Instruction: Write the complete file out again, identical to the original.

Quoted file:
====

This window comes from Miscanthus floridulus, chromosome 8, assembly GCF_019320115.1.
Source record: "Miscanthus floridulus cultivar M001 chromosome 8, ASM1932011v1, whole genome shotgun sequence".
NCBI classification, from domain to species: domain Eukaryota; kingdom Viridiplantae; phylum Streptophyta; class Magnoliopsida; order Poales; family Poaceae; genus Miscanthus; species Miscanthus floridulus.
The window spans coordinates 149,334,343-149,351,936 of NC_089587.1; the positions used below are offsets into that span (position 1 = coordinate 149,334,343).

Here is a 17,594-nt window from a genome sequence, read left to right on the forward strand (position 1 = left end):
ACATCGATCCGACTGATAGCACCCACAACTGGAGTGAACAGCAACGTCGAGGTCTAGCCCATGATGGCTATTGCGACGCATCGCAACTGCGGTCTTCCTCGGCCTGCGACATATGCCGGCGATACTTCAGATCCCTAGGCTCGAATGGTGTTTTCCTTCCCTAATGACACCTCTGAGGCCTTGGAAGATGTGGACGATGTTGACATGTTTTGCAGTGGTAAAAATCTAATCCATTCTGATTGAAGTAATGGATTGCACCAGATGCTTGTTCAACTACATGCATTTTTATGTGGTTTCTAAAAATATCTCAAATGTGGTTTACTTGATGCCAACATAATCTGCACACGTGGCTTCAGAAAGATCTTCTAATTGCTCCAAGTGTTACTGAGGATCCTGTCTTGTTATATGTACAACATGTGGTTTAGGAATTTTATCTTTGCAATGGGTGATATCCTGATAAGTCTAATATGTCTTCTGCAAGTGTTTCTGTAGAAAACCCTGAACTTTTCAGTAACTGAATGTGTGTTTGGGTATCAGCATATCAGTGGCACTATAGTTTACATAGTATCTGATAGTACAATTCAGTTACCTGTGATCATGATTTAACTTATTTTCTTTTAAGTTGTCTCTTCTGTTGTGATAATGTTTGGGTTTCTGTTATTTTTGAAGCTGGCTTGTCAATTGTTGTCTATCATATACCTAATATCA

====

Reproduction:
This window comes from Miscanthus floridulus, chromosome 8, assembly GCF_019320115.1.
Source record: "Miscanthus floridulus cultivar M001 chromosome 8, ASM1932011v1, whole genome shotgun sequence".
NCBI classification, from domain to species: domain Eukaryota; kingdom Viridiplantae; phylum Streptophyta; class Magnoliopsida; order Poales; family Poaceae; genus Miscanthus; species Miscanthus floridulus.
The window spans coordinates 149,334,343-149,351,936 of NC_089587.1; the positions used below are offsets into that span (position 1 = coordinate 149,334,343).

Here is a 17,594-nt window from a genome sequence, read left to right on the forward strand (position 1 = left end):
ACATCGATCCGACTGATAGCACCCACAACTGGAGTGAACAGCAACGTCGAGGTCTAGCCCATGATGGCTATTGCGACGCATCGCAACTGCGGTCTTCCTCGGCCTGCGACATATGCCGGCGATACTTCAGATCCCTAGGCTCGAATGGTGTTTTCCTTCCCTAATGACACCTCTGAGGCCTTGGAAGATGTGGACGATGTTGACATGTTTTGCAGTGGTAAAAATCTAATCCATTCTGATTGAAGTAATGGATTGCACCAGATGCTTGTTCAACTACATGCATTTTTATGTGGTTTCTAAAAATATCTCAAATGTGGTTTACTTGATGCCAACATAATCTGCACACGTGGCTTCAGAAAGATCTTCTAATTGCTCCAAGTGTTACTGAGGATCCTGTCTTGTTATATGTACAACATGTGGTTTAGGAATTTTATCTTTGCAATGGGTGATATCCTGATAAGTCTAATATGTCTTCTGCAAGTGTTTCTGTAGAAAACCCTGAACTTTTCAGTAACTGAATGTGTGTTTGGGTATCAGCATATCAGTGGCACTATAGTTTACATAGTATCTGATAGTACAATTCAGTTACCTGTGATCATGATTTAACTTATTTTCTTTTAAGTTGTCTCTTCTGTTGTGATAATGTTTGGGTTTCTGTTATTTTTGAAGCTGGCTTGTCAATTGTTGTCTATCATATACCTAATATCA